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Poverty & SDGs

Job Creation Looming Challenge for Post-2015 World

Ensuring that women, youth and other marginalised groups are employed is a challenge in combating poverty. Credit: Naresh Newar/IPS

UNITED NATIONS, Jun 19 2013 (IPS) - In the aftermath of the global economic crisis and with three years to go until the 2015 deadline of the Millennium Development Goals, global leaders are struggling to formulate a post-2015 agenda that can address the widespread dilemmas of employment and inclusive growth.

At a meeting attended by global leaders, ambassadors and civil society to discuss the post-2015 agenda last Friday, panellists agreed that better and more job opportunities are high priorities that must be included in the Millennium Development Goals (MDGs).

Created in 2000 at the Millennium Summit, the MDGs include eradicating extreme poverty, achieving universal primary education and improving maternal health.

At the meeting, speakers critiqued a report on jobs and growth issued by the high-level panel for post-2015, co-chaired by U.K. Prime Minister David Cameron, Liberian President Ellen Sirleaf and Indonesian President Susilo Bambang Yudhoyono.

Civil society leaders found the report too conservative, as it failed to properly address structural issues and income inequality.

For people under the age of 35, the desire for employment opportunities is particularly high. According to data from the International Labour Organisation (ILO), unemployment increased from 170 million people in 2007 to 200 million people in 2012, 75 million of them young people.

To give experts a better understanding of global workers’ views on employment and growth, people were consulted through World We Want, an online platform.

The information they shared was “well-rounded and insightful”, Selim Jahan, director of poverty practice at UNDP, told IPS, and revealed civil society’s seemingly inherent, if surprising, understanding of the risks and issues at hand regarding jobs and growth.

“These are no economists we are talking about. These are not policymakers. But people talked about macroeconomic policies and…different measures to deal with inequality, about measures to deal with education and skill training,” he said.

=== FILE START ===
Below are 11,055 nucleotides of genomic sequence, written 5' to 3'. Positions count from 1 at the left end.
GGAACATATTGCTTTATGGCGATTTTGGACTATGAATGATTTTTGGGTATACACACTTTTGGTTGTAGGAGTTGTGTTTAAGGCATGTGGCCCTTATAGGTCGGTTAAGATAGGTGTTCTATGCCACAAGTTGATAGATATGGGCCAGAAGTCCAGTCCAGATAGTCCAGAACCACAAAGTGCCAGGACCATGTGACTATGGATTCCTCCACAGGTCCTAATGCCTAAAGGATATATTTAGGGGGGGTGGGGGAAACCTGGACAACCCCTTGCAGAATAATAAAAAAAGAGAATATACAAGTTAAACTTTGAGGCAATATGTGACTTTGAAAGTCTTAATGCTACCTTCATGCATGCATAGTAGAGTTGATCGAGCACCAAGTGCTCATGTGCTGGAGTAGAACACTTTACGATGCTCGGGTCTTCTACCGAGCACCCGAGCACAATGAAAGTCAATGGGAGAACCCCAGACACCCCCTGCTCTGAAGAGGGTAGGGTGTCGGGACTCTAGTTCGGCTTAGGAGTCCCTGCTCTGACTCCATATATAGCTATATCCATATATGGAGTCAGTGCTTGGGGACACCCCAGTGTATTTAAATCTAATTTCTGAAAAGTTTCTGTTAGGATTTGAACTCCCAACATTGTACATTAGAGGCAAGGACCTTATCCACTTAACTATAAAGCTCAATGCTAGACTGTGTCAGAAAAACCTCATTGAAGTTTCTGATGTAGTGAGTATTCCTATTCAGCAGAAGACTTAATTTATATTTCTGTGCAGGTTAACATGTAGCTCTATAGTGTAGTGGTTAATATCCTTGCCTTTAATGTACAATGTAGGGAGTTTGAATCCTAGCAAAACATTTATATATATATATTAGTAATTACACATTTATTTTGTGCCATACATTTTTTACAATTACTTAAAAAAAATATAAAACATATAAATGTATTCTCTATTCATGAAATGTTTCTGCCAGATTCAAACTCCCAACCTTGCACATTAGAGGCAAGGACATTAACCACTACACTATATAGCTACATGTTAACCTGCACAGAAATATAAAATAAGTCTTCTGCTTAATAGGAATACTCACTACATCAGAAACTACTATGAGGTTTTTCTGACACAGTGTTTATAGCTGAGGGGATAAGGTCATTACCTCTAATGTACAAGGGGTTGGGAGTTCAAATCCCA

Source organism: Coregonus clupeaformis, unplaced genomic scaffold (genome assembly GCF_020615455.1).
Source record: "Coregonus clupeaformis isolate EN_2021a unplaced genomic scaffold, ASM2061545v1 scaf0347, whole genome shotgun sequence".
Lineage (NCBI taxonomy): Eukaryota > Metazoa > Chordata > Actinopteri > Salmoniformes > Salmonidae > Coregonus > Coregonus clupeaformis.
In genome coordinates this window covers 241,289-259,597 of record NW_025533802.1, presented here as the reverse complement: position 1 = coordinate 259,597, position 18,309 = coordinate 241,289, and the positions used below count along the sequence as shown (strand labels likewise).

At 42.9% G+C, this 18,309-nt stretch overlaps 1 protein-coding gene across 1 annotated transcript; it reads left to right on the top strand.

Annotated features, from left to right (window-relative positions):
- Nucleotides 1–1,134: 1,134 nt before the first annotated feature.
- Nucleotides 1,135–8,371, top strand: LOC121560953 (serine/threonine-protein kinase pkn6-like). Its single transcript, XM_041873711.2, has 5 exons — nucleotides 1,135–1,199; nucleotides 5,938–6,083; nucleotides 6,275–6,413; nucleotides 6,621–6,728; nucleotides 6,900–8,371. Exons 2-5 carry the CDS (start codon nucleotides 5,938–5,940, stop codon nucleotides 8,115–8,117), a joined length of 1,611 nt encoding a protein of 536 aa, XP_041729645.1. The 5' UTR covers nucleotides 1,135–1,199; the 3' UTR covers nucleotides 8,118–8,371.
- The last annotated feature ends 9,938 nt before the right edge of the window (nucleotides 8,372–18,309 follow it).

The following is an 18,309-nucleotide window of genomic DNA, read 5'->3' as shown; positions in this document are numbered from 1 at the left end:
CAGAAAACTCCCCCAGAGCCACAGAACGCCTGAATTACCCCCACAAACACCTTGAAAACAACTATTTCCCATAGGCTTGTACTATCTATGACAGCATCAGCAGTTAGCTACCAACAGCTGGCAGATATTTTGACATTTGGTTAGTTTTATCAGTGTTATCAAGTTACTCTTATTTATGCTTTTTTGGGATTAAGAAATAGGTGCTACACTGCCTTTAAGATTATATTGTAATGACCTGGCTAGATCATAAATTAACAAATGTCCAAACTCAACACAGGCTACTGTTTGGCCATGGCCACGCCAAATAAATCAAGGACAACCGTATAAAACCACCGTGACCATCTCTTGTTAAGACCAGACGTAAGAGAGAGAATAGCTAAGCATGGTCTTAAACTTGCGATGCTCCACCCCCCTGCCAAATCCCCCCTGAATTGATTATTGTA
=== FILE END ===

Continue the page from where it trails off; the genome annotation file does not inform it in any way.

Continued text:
Their ideas and comments reveal the myriad and complex issues people face in securing and keeping a job. One World We Want user, an executive assistant from Brazil, believed a more open dialogue about HIV/AIDS to be vital in job development.

“[There should be] government incentive for companies [and] tax deduction to hire HIV employees. We still suffer [from] prejudice. We still need to keep this disease as a secret to maintain the job,” the user, who remained anonymous to protect his or her identity, said.

For another user from India, renewable energy was an integral part of future development.

Challenges to job creation

Strong population growth presents a huge challenge for future job creation. With the world labour force growing by 40 million people a year, according to the report, 470 million new jobs will have to be created from 2016-2030 to keep up with the demand for work.

Engaging women, youth and other marginalised groups in employment is another difficulty, with a huge gender disparity in some regions. In the Middle East and North Africa, the gaps are the biggest, with male employment at around 60 percent and female employment hovering around or below the 20 percent mark.

While bringing more women into employment could require a shift in cultural norms, the low numbers of employed women in the MENA region also has to do with the way data is collected, Martha Chen, international coordinator at Women in Informal Employment: Globalising and Organising (WIEGO), told IPS.

“In the MENA region, it may also be the case that there are a lot of women doing home-based work and other forms of [paid] employment that do not get captured in the official statistics,” Chen added. “So the gap may not be as big as we think, but the problem may be that women’s work is not being fully captured.”

“It’s a mindset of those who do the interviewing and those who design the questionnaires,” she pointed out. “It’s a mindset about what…work [is], and the fact that women can be doing work in the home.”

“I think there [are] probably a lot of women in their homes doing something for the market, not just for subsistence,” Chen noted.

Youth are not the only ones who will be vying for future jobs. An aging population means that older people will also be looking for work.

“Job training, education, jobs, these are all issues important to older people. We don’t just stop living when we reach age 60,” said James Collins, U.N. representative of the International Council on Social Welfare and chair of the Committee on Aging in New York.

“As governments raise the retirement age, it’s very important that at the same time, they improve access to employment for older people who want to work,” Collins added.

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